Yet, as fair as it is that Don Sweeney won GM of the Year, he faces some tough work ahead — during the rest of this offseason, and also through the next one.

[MORE: 2018-19 in review | X-factor] | Three questions]

By Cap Friendly’s estimates, the Bruins have approximately $7.294M in cap space heading into 2019-20, but that number is misleading, because key RFA defensemen Charlie McAvoy and Brandon Carlo still need to get paid.

Bruins legend and exec Cam Neely spoke of what Sweeney and the team are currently going through in an interview with NBC Sports Boston’s Joe Haggerty.

“Across the league, [negotiations with RFAs] has been like sweeping mud. Unfortunately, it’s still status quo [with Carlo and McAvoy],” Neely said. “The history since Don [Sweeney] has been here is that when we negotiate, we do it from a position of fairness. We do a lot of work at comps around the league and try to get a deal done that’s fair. We start with initial offers that are fair and that’s been no different with Brandon and Charlie.”

One can debate McAvoy’s value – he’s a star in my opinion, while the Bruins argue that injuries hurt his case – but the bottom line is that a defenseman of his caliber could eat up close to $7M alone, even without the (dubious) threat of offer sheets.

Recent history shows that the Bruins have deftly found ways to use their own limitations and leverage to get bargains. The dream is probably for McAvoy to sign the sort of relatively cheap bridge deal Torey Krug did, as Krug signed for just $5.25M per year when things were tight in 2016.

The downside of bridge deals is that they only buy you so much time, and the bill is coming for Krug, as he’s entering a contract year. So, beyond finding immediate answers for McAvoy and Carlo, the Bruins must also ponder their approach for 2020-21.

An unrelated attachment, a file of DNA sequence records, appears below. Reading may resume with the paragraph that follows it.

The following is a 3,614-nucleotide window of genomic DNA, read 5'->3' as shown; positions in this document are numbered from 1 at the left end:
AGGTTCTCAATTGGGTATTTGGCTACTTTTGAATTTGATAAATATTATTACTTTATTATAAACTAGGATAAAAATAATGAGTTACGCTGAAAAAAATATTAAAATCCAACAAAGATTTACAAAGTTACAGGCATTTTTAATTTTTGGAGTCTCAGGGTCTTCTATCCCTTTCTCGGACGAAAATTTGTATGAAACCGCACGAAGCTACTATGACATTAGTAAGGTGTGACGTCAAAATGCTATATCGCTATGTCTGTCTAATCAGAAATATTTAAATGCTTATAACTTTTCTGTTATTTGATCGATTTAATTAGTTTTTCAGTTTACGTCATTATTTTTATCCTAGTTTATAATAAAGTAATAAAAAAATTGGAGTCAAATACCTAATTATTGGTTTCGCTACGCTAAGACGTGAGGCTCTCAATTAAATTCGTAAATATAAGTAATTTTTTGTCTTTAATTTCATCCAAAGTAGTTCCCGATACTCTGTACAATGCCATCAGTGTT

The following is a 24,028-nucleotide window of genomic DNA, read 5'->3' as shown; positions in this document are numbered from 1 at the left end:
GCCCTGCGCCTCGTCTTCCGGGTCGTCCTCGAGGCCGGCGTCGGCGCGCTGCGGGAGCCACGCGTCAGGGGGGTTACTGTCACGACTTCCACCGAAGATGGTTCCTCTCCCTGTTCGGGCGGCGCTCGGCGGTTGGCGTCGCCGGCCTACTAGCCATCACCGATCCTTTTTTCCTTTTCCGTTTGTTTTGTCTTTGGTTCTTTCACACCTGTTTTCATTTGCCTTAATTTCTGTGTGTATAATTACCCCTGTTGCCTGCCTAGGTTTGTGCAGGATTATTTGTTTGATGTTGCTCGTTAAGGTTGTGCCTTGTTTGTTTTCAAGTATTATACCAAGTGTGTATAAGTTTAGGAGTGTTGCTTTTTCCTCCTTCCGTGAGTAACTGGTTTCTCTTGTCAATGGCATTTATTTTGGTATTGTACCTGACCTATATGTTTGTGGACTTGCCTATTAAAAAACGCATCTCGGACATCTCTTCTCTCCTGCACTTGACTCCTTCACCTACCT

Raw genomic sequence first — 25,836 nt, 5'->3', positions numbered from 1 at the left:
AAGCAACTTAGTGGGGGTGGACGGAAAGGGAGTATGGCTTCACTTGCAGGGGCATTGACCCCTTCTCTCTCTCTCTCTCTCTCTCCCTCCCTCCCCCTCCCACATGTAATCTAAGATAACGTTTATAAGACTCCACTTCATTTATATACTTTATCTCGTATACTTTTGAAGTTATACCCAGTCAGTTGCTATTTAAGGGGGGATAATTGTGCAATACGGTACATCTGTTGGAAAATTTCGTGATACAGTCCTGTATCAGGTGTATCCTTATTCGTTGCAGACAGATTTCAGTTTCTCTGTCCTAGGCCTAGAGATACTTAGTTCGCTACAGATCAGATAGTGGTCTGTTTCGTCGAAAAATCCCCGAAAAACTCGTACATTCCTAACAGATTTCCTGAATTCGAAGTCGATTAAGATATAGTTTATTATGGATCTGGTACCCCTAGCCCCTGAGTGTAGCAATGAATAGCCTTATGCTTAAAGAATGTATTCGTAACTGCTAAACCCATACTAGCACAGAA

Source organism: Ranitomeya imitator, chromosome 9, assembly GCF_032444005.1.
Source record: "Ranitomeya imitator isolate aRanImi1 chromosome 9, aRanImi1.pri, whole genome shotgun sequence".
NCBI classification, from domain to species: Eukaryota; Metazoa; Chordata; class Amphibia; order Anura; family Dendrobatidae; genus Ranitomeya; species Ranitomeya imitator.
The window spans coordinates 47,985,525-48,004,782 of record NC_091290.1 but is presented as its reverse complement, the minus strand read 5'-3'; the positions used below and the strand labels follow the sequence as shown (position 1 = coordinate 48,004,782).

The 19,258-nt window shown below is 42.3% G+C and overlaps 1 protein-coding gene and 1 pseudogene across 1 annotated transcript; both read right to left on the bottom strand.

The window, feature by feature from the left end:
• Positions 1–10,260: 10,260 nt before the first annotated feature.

For all of Sweeney’s many wise decisions, contending teams feel the sting of mistakes.

  • David Backes struggles to even crack the top 12 forwards, and while his contract only lasts for two more seasons, it comes at the whopping cost of $6M. If his rugged career isn’t enough to eventually land him on LTIR, then he’s the biggest headache going forward. Maybe the expansion draft would save Boston, even if it meant bribing Seattle and convincing Backes to waive clauses?
  • John Moore would be another bribe case, although his $2.75M AAV lasts through 2022-23, which is tough to fathom.
  • Moving Kevan Miller seems the most doable, as his $2.5M cap hit expires after 2019-20.

Chances are, the Bruins will find a way, but that doesn’t mean it’s easy. Will they eventually need to wave goodbye to Charlie Coyle, whose bargain $3.2M cap hit evaporates after 2019-20? Could we see David Krejci trade rumors crop up again?

It’s one thing to get under the cap, yet the Bruins also want to contend, making this a challenging juggling act. To the Bruins’ credit, they’re at least not juggling chainsaws like peers who are in even bigger binds, but they’ll need to exhibit serious skill (and enjoy some serious luck) if they’ll end this exhibition with the crowd going wild.

MORE: ProHockeyTalk’s 2019 NHL free agency tracker

James O’Brien is a writer for Pro Hockey Talk on NBC Sports. Drop him a line at phtblog@nbcsports.com or follow him on Twitter @cyclelikesedins.